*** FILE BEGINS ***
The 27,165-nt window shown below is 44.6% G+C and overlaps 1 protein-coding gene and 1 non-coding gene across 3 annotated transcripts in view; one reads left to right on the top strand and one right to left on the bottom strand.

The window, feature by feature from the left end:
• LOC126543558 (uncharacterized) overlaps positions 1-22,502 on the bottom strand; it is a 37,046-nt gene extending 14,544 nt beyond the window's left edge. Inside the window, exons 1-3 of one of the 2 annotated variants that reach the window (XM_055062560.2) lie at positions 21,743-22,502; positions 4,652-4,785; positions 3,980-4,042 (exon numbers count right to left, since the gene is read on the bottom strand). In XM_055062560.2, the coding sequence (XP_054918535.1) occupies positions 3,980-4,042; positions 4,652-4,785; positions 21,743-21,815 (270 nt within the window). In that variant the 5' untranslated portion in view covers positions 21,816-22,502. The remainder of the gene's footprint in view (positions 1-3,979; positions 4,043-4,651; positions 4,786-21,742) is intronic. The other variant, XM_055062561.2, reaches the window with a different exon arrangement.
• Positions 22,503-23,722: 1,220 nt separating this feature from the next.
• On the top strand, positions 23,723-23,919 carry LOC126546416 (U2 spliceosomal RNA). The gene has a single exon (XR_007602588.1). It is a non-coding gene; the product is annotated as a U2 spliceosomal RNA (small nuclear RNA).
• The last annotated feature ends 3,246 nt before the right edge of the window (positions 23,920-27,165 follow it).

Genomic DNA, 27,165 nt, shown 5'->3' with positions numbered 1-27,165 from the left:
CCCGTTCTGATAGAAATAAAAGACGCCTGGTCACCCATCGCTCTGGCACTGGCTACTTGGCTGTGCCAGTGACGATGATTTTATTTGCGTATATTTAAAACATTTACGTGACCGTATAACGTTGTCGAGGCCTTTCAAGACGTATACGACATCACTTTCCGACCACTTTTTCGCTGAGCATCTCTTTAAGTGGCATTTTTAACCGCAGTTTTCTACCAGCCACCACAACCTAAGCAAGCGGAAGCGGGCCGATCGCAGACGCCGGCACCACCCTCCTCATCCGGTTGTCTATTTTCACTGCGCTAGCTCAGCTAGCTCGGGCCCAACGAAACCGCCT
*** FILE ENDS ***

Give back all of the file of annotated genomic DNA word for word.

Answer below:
The 27,165-nt window shown below is 44.6% G+C and overlaps 1 protein-coding gene and 1 non-coding gene across 3 annotated transcripts in view; one reads left to right on the top strand and one right to left on the bottom strand.

The window, feature by feature from the left end:
• LOC126543558 (uncharacterized) overlaps positions 1-22,502 on the bottom strand; it is a 37,046-nt gene extending 14,544 nt beyond the window's left edge. Inside the window, exons 1-3 of one of the 2 annotated variants that reach the window (XM_055062560.2) lie at positions 21,743-22,502; positions 4,652-4,785; positions 3,980-4,042 (exon numbers count right to left, since the gene is read on the bottom strand). In XM_055062560.2, the coding sequence (XP_054918535.1) occupies positions 3,980-4,042; positions 4,652-4,785; positions 21,743-21,815 (270 nt within the window). In that variant the 5' untranslated portion in view covers positions 21,816-22,502. The remainder of the gene's footprint in view (positions 1-3,979; positions 4,043-4,651; positions 4,786-21,742) is intronic. The other variant, XM_055062561.2, reaches the window with a different exon arrangement.
• Positions 22,503-23,722: 1,220 nt separating this feature from the next.
• On the top strand, positions 23,723-23,919 carry LOC126546416 (U2 spliceosomal RNA). The gene has a single exon (XR_007602588.1). It is a non-coding gene; the product is annotated as a U2 spliceosomal RNA (small nuclear RNA).
• The last annotated feature ends 3,246 nt before the right edge of the window (positions 23,920-27,165 follow it).

Genomic DNA, 27,165 nt, shown 5'->3' with positions numbered 1-27,165 from the left:
CCCGTTCTGATAGAAATAAAAGACGCCTGGTCACCCATCGCTCTGGCACTGGCTACTTGGCTGTGCCAGTGACGATGATTTTATTTGCGTATATTTAAAACATTTACGTGACCGTATAACGTTGTCGAGGCCTTTCAAGACGTATACGACATCACTTTCCGACCACTTTTTCGCTGAGCATCTCTTTAAGTGGCATTTTTAACCGCAGTTTTCTACCAGCCACCACAACCTAAGCAAGCGGAAGCGGGCCGATCGCAGACGCCGGCACCACCCTCCTCATCCGGTTGTCTATTTTCACTGCGCTAGCTCAGCTAGCTCGGGCCCAACGAAACCGCCT